Beta-caryophyllene is a sweet, spicy, and clovelike cannabis terpene
Intense flavor is becoming the most sought after characteristic in cannabis thanks to a new appreciation of terpenes, the aromatic components responsible for cannabis’ signature scent and taste. In contrast to cannabinoids like THC and CBD which lack comprehensive scientific study, terpenes have a long history of biological and chemical investigation, and that means they have well known practical uses and proven medical effects.
In this series we’ll take a closer look at the most common terps found in cannabis. Each time we’ll focus on a singular terpene, explore its characteristics and medical properties, and also suggest some strains and target temps for you to take advantage of.
So, let’s continue terpenes 101 with the second most important terpene found in cannabis: Beta-caryophyllene.
Beta-caryophyllene is responsible for producing the sweet and spicy aromatic profiles of black pepper, cinnamon, and cloves. While it has many noticeable characteristics of its own, this terp is most often found in nature serving as a sidekick to humulene. In fact, these two terpenes exist in synergy, and that means together they produce combined effects that are more powerful than when they are separate.
While beta-caryophyllene is undoubtedly the Robin to humelene’s Batman, it plays a pivotal role in not just boosting the effects of humulene and itself, but also helping to produce the signature flavor and aroma of cannabis in general.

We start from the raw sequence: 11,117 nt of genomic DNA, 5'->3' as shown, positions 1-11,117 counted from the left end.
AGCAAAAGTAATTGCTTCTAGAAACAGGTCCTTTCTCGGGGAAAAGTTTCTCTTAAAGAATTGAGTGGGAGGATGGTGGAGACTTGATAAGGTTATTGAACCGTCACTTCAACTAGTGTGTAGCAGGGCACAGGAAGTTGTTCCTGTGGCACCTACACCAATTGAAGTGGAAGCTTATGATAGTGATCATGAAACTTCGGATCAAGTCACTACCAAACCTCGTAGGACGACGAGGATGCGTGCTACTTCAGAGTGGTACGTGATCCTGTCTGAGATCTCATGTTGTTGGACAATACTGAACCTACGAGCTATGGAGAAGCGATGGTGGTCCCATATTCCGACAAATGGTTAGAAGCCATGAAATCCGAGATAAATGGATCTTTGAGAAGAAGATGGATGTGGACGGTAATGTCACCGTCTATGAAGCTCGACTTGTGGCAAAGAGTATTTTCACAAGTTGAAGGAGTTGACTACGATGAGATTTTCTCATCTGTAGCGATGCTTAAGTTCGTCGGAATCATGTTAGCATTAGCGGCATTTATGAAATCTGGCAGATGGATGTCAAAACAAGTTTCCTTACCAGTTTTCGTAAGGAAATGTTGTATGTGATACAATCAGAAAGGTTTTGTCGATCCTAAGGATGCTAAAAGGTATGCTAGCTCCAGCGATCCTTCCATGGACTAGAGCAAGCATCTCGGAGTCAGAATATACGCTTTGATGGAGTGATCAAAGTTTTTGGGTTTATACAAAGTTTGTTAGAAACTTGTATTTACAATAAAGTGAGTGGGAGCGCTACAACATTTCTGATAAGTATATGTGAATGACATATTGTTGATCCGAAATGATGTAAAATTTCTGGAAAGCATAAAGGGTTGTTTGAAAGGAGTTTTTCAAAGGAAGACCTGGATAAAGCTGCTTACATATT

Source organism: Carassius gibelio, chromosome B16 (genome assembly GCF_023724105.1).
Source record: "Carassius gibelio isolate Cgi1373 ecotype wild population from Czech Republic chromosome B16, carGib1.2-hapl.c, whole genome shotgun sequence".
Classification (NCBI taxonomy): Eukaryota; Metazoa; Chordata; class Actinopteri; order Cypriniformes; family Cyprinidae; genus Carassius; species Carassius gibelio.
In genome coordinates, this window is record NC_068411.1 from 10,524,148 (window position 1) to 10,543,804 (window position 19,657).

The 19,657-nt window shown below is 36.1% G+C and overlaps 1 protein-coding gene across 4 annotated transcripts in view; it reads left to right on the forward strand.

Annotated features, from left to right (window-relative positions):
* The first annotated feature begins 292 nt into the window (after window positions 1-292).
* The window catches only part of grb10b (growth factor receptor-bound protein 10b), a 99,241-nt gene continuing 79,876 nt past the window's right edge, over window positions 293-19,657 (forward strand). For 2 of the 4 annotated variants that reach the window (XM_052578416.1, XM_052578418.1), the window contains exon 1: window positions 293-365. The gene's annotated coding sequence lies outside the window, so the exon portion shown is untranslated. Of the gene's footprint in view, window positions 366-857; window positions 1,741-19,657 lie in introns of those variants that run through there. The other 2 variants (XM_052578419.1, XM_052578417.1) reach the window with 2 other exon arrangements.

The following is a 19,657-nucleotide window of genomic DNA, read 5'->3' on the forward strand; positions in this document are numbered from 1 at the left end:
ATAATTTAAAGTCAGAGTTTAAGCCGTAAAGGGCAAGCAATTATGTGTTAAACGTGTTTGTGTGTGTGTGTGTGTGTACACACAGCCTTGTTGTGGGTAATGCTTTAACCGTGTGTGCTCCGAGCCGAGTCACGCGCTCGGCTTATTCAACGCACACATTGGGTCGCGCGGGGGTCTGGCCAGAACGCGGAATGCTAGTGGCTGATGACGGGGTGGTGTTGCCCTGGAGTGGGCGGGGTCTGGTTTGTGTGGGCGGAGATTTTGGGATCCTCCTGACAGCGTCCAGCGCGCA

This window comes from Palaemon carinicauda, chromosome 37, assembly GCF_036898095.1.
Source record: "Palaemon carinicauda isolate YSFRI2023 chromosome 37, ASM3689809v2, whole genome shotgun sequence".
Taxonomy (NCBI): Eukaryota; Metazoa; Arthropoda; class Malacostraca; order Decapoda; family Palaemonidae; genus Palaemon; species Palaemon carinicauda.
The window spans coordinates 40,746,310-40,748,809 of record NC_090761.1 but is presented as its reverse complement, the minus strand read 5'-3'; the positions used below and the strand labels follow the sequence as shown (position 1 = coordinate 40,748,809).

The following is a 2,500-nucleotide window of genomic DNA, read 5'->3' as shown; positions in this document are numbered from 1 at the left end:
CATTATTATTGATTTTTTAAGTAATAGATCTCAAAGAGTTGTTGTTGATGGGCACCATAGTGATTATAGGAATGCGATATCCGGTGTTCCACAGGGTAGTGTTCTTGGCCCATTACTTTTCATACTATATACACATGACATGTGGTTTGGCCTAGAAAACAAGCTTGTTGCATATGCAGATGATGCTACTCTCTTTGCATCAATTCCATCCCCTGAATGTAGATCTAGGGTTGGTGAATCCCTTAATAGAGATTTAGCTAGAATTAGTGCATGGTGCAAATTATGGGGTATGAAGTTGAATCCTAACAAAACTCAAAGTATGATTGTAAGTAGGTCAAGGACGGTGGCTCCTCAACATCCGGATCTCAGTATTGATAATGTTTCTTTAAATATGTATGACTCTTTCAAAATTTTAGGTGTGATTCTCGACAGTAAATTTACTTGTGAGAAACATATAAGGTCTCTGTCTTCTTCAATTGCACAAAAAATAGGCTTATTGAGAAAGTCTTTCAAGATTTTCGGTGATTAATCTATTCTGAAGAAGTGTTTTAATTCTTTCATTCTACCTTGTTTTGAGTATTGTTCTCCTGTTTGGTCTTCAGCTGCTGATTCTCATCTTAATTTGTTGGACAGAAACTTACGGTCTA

Medical Properties of Beta-caryophyllene
Like humulene, beta-caryophyllene possesses analgesic, and anti-inflammatory properties, however, it also carries a laundry list of its own medical benefits. As a powerful antioxidant beta-caryophyllene exhibits anticonvulsant, sedative, and antidepressive effects to name but a few, and it has also been shown to be an effective treatment for colitis, osteoporosis, arthritis, and nervous system diseases such as Alzheimer’s, and Parkinson’s disease.
Most importantly though is beta-caryophyllene’s synergy with humulene, which has been shown to boost the cancer fighting properties of the two terpenes immensely. In one human cancer cell study for instance, the addition of beta-caryophyllene increased humulene’s tumor reduction from between 50 – 69% to 75 – 90%.
As with other volatile organic compounds, terpenes evaporate rapidly when exposed to the air, and especially so when subjected to warm temperatures. Beta-caryophyllene’s melting point like most terps is less than 77 degrees F, so cool storage and a sealed container are a must for long term preservation. Furthermore, when looking to dial in vaping temperatures to target beta-caryophyllene’s flavonoids, aromatics, and medicinal properties, then look between 244 and 246 degrees F where this terpene’s boiling point resides.
Beta-caryophyllene Strain Suggestions
Thanks to its role alongside humulene as a fundamental building block of cannabis, beta-caryophyllene can be found in abundance in all strains. However, if you’re looking for cannabis that exemplifies beta-caryophyllene’s sweet and spicy aroma, then you should investigate strains with strong Afghani indica heritage such as Afghani, Bubba Kush, and White Rhino, for example.
Join us for the next edition of terpenes 101 where we’ll take a closer look at alpha-pinene, the terpene that gives weed its piney and earthy aroma.